Any sort of Cloud technology these days is super hot. There is a lot of information out there to digest.
If you have a hard time distinguishing the difference between "cloud connection services" from one vendor
with "cloud services" from other vendors, then think of it this way:
Cloud services are like the toilets.
Cloud connection services are like the sewer lines. (This area is where I work every day. Don't you love the imagery here!?)
When you spin up processes at your CSP and create "data" in the toilet, and then you find that you have to transfer it back to your cube at HQ, then that's when you need the sewer lines to send the "data" to your office. The bigger and fatter the pipes of your sewer lines, the faster the "data" transfer.
You pay one cost to buy a toilet from one vendor.
And you pay another cost to the other vendor who runs the sewer lines.
Two different services.
Two different vendor relationships.
Two different bills to pay.
In the the end, the two work together really well.
Cloud connection services examples: AWS Direct Connect, and Azure ExpressRoute
The weather is starting to get nice in Seattle.
Depicted here: me in an @intercom free tech t-shirt, @arryinseattle, and Mochi (who is in a hurry to go home and doesn't care for my #FTTF segments).
Being a free tech t-shirt aficionado, I can tell you that this @intercom one is a great t-shirt and fits me very well!
The cycle and perils of a business relationship.
The steps involved in selling a technology that is never or very rarely supposed to go down.
1. Get the meeting - hard to do.
2. Get the signature (execute the contract) - harder to do.
3. Implement the solution well - really, really hard.
4. Keep your 24x7x365 service/product up and running - EXTREMELY hard (think about five 9's of up time)
5. Re-win the business at the end of the contract - very extremely hard.
6. Repeat starting from step #1 until you die - virtually impossible.
This cycle of building a long term relationship with your vendor is strife with hazards.
Just like the post-it says "Do not turn the button off. It is not the power button & could cause a fire."
All it takes is one unwitting person to ignore the post-it and you might burn your office down to the ground.
In the six step business journey above, ONE bad experience needs approximately TEN positive experiences to get the relationship back to an "okay" state. Not a good state. Absolutely not a great state. It's just an OKAY state.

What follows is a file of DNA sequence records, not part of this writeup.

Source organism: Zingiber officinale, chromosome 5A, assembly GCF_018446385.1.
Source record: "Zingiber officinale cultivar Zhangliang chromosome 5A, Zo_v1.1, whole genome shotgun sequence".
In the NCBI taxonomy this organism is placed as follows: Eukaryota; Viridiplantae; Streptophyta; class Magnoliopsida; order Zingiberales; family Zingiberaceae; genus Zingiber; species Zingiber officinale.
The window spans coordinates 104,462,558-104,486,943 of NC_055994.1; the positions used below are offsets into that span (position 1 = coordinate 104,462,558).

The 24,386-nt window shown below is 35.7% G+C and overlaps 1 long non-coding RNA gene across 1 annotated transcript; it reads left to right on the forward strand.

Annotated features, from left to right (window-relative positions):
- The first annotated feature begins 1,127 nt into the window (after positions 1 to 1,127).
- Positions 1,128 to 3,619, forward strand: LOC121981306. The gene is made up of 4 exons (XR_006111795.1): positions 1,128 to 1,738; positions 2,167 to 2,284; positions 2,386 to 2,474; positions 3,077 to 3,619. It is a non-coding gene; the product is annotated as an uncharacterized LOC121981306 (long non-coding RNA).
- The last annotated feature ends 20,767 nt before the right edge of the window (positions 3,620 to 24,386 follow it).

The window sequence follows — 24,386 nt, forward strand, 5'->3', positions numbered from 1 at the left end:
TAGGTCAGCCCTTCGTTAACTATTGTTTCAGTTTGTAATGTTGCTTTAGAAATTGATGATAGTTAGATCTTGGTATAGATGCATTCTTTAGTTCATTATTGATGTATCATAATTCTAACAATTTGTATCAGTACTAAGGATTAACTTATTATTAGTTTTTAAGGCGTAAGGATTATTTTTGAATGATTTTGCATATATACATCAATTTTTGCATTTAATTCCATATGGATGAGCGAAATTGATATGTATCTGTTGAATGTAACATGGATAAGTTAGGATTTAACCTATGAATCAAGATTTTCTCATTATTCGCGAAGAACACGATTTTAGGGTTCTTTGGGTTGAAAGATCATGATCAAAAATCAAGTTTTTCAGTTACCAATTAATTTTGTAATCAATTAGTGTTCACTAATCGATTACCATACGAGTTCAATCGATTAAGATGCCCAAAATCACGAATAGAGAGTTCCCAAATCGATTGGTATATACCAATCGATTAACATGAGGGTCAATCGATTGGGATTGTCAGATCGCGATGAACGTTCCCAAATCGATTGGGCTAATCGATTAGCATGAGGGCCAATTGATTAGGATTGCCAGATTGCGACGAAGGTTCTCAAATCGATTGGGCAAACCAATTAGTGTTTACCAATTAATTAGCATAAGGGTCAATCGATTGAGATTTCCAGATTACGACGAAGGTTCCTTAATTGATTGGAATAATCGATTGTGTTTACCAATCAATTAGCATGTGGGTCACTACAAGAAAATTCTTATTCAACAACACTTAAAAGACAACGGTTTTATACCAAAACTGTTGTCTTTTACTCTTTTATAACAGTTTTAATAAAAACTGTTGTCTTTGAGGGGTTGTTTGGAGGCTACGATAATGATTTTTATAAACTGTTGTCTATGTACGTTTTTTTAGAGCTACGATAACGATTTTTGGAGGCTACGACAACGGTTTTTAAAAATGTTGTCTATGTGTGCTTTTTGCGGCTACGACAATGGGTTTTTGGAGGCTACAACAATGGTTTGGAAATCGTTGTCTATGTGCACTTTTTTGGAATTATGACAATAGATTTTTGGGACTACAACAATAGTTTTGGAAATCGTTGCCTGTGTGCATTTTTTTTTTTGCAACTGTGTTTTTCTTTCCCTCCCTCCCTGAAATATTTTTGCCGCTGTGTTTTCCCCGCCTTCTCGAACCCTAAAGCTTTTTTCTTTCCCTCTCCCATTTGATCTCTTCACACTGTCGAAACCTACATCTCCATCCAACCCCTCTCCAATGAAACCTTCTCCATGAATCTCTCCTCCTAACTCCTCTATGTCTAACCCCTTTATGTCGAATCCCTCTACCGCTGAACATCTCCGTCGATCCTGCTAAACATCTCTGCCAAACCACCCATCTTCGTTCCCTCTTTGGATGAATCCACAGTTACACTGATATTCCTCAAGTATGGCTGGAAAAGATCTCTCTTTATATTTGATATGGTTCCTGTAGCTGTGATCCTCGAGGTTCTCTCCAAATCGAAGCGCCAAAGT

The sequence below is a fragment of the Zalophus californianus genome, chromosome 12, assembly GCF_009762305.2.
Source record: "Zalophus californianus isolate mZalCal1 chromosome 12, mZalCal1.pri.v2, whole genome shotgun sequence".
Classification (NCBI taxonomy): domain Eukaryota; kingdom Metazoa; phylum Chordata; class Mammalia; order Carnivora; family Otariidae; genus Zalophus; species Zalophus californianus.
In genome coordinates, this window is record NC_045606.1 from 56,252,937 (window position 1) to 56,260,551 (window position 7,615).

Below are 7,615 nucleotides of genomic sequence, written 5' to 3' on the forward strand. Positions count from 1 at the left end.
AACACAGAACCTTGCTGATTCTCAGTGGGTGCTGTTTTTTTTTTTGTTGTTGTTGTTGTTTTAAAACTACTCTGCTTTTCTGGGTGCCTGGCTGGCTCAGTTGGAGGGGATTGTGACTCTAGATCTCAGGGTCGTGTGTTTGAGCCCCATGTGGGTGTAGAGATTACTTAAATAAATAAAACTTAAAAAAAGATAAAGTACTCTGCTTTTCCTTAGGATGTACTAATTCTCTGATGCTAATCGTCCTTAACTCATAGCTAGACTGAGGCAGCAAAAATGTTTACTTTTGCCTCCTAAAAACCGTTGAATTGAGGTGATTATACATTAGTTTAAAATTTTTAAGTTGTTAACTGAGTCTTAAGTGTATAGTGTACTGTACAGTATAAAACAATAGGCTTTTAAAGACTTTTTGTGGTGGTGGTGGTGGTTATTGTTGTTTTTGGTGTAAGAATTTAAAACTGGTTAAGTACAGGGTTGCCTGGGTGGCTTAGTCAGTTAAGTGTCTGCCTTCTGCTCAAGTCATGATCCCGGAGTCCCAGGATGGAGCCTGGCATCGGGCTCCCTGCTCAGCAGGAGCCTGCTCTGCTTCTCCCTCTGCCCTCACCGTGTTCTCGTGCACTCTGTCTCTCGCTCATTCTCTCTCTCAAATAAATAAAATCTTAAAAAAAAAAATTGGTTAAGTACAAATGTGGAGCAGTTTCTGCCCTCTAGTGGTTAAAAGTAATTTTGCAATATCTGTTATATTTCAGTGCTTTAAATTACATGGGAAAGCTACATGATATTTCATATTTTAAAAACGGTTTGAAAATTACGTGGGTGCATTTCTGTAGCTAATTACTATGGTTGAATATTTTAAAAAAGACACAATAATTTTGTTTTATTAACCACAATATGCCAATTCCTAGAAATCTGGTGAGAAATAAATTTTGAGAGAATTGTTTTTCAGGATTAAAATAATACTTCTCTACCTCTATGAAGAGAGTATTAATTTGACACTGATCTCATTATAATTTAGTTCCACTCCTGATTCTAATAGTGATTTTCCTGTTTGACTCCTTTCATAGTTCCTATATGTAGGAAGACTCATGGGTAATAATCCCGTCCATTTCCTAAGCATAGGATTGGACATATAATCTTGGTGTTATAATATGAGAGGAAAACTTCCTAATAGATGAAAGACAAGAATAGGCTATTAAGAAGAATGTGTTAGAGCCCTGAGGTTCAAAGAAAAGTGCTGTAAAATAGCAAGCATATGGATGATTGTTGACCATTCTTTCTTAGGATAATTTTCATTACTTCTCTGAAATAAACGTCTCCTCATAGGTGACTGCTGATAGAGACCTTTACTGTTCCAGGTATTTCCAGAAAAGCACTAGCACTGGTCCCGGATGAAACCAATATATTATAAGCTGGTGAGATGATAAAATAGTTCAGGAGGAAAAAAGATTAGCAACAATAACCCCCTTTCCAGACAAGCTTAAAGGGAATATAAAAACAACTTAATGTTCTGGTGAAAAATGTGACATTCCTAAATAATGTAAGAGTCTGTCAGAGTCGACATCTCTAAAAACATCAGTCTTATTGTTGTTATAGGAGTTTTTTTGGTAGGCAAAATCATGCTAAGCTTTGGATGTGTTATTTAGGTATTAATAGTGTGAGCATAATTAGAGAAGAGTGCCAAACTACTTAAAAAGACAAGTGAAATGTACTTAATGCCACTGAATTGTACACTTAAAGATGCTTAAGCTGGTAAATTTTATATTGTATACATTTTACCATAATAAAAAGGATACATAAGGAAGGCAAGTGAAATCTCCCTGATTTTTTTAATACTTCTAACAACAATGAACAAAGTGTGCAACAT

(Reference to the lifetime work of Dr. John Gottman and the work done by The Gottman Institute)
The great part about this lesson from the business world is that it also applies to our personal love lives. That's right, I'm talking about you and your significant other. And also most close friendships. Although unlike the business world, staying in a great relationship until you die is probably more common than you think.
In the course of my tv watching career I have witnessed the retirement of Johnny Carson, Jay Leno and David Letterman.
My favorite was Dave. Sad to see him go. But so happy for the epic body of work that he accomplished.
There is a secret relationship between a show tune and voice+data communications.
First get the dry voice+data communications part out of way:
Service-based companies that don’t sell anything you can hold in your hands… companies that sell Internet Access, or Voice Services or WANs, they all offer a Service Level Agreement (SLA) to their customers. Something to the effect of
“We promise our service will be up and running for X% of the year."
Some companies offer X as:
Most people know that a 100% SLA is sort of bullshit. There will be service issues. A technology glitch of some kind will get you eventually. The real question is, how much are you going to reimburse me for my lost productivity because my internet was down and I couldn’t show my boss this amazing new cat video I found on Cheezburger. Or my entire Call Center was offline with no ability to take calls from customers who wanted to order a compilation VHS tape of The Best Cat Videos of 2015. I lost revenue, so you owe me money.
One issue that is sort of lost in all the fluff of getting the best SLA possible: how hard is my service provider going to make it on me to get the credits I deserve? But that’s probably a topic for a different Yunderblog post.